Yesterday, I had my first full shift back at the giftwrap desk at Williams-Sonoma. In five hours, I wrapped more than two dozen packages (most of them pre-wraps in anticipation of sales later this week and next). I had a bit of a slow start (it actually takes a few packages to get back into the groove), but I averaged under ten minutes to wrap a gift from start to finish and was thrilled when, at the end of my shift, I noticed one package was wrapped in five minutes (no, we're no timed; I was just keeping an eye on the clock at that point in the day).
So anyhow, here are my professional tips on how to wrap a present. Note, this is part one--wrapping the gift. Part two--adding a ribbon bow--will be posted next week to avoid an insanely long post today!
Before you start wrapping, collect the following:
- A box, if your gift is not already in one. Boxes are infinitely easier to wrap than oddly shaped items (though personally, I love the challenge!).
- Wrapping paper. You want a nice, medium weight wrapping paper. The super-thick (read: expensive) stuff is sometimes tough to get sharp edges and smooth folds with. The thin (read: cheap) stuff will rip when you try to pull the paper tight.
- Tape. I keep both double-sided and traditional scotch tape on hand.
- Scissors. I keep two pair on hand--one to cut paper and one to cut ribbon. Trying to cut fabric ribbon with scissors used mostly to cut paper will frustrate you and destroy the ribbon.
- Ribbon. I love a two-inch grosgrain, because it makes beautiful simple bows. If you're going to make a fancy bow, use a wired ribbon. By all means, feel free to use curling ribbon if you like a pile of curly ribbon on the top of your package (and use the paper-cutting scissors for that one).
Unroll enough paper to wrap all the way around your box, plus a couple inches. You might measure the circumfrence of your box and roll out that much paper, then cut it off to be sure you've got the right amount. Also, measure the width plus the height of the box (shown as the red line in the graphic below), and add a couple of inches to get the width of your paper. Cut (using the paper-cutting scissors!) so that your paper is the right size.
Set your package in the center of the paper, top side of the package facing down and top of the package facing away from you. (The paper that comes with a grid on the back makes this easy, but you don't need a grid. Just eyeball it!)
Pull the edge of the paper closest to you up and onto the back of the package. Secure with tape (I use the regular tape for this step. Then, reach across to the opposite edge and pull that paper up to meet the taped edge. It should overlap by a couple inches. Before you secure it, fold the edge over so it makes a neat edge (no one wants to see the rough cut edge). Secure the neatly folded edge to the package (I use the double-sided tape for this step. Just like no one wants to see a rough cut edge, I don't think they want to see tape). When you pull the flap over to secure the edge, pull tightly so that the corners are crisp. Otherwise, you'll have too much extra paper in the next step and your corners will be sloppy.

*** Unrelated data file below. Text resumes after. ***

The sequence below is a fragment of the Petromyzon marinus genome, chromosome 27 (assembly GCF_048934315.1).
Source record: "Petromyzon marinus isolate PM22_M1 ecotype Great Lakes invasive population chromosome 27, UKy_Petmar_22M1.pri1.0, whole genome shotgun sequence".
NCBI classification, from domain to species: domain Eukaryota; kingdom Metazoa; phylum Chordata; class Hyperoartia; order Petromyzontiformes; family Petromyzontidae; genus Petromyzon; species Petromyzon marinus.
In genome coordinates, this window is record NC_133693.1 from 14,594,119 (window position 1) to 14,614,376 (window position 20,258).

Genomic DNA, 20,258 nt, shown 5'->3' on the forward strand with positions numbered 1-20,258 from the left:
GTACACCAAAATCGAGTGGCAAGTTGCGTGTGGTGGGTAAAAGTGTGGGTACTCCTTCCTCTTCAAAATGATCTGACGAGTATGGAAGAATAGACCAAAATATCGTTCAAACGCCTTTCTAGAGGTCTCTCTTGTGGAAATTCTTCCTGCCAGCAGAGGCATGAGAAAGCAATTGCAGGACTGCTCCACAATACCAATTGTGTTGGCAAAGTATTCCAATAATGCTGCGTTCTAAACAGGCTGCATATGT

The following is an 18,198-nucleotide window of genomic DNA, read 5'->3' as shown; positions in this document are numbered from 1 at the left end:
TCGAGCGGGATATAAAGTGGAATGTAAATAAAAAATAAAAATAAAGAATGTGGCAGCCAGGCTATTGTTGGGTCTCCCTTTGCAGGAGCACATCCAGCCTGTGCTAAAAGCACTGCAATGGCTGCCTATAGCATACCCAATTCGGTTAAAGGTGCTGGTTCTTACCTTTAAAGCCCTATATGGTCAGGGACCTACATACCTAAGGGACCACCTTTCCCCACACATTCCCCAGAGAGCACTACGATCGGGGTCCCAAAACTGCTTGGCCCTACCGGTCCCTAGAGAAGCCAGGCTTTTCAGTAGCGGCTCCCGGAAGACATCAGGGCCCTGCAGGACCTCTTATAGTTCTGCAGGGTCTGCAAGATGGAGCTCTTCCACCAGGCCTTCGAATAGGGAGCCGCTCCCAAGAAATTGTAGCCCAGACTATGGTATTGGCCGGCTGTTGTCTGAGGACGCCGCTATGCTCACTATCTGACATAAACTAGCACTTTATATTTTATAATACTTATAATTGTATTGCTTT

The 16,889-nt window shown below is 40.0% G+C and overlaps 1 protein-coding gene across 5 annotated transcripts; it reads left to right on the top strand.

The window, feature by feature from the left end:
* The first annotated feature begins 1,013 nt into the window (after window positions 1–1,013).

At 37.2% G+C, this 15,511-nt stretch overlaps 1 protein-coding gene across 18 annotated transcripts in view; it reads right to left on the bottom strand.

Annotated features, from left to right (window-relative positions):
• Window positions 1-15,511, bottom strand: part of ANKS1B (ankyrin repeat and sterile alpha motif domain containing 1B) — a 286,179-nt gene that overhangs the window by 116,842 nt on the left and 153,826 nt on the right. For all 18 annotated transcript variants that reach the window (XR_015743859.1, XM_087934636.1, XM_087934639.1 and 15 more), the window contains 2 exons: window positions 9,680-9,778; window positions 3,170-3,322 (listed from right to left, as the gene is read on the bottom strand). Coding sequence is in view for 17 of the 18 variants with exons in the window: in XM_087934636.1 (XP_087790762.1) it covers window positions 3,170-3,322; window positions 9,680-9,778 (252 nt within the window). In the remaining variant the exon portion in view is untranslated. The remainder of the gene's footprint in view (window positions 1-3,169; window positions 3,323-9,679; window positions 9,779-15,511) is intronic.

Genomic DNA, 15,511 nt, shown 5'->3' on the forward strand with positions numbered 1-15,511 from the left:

You should now have a rectangular tube of wrapping paper with a package secured in the middle. There are two ways to address closing up the ends. If your package is flat (like a shirt box or a jewerly box), I prefer method one. If your package is blockier (like almost anything else), I prefer method two. (Note, in my explanation below, I refer to 'top' and 'bottom' flaps. I've not moved my package, so the front of my package is on the table, and the 'bottom' flap will be folded up from the front of the package toward the back; the back of the package is facing up and the 'bottom' flap will be folded down toward the front of the package. Clear as mud?)
- Method One: Fold in the front and back sides of each end and secure with tape (regular tape). This will leave you with a triangle (or maybe a trapezoid) on the top and on the bottom. Line the edges of the triangle with double-sided tape and fold down to the end of the package. Then, fold the bottom flap up (without tape). Notice how far up the package the tip of the triangle goes. Decide how you want the end to look (flap to the end, flap folded over at the middle of the package). Unfold it, add double-sided tape, refold and secure. Repeat for the second end of package.
- Method Two: Fold the top side down and secure with regular tape. Crease the front and back sides, which now look like right triangles. Line the long edges of both triangles with double-sided tape. Fold the back side (closest to you) flat against the package and secure. Fold the front side flat against the package and secure that, as well. Finally, decide how you want the end to look (flap to the end, flap folded over at the middle of the package). Unfold it, add double-sided tape, refold and secure. Repeat for the second end.
You should now have a beautifully wrapped package. Next week, I'll cover accessorizing with ribbon and tying a bow. I'm doing a gift wrapping training at our store for seasonal employees later this week, so maybe I can sneak pictures of 'good' and 'not so good' examples to share, too!
Finally, I'm planning to link up to Beth's linky party, so if you get here before I've linked to her blog, check back later in the day to see the other cool tutorials!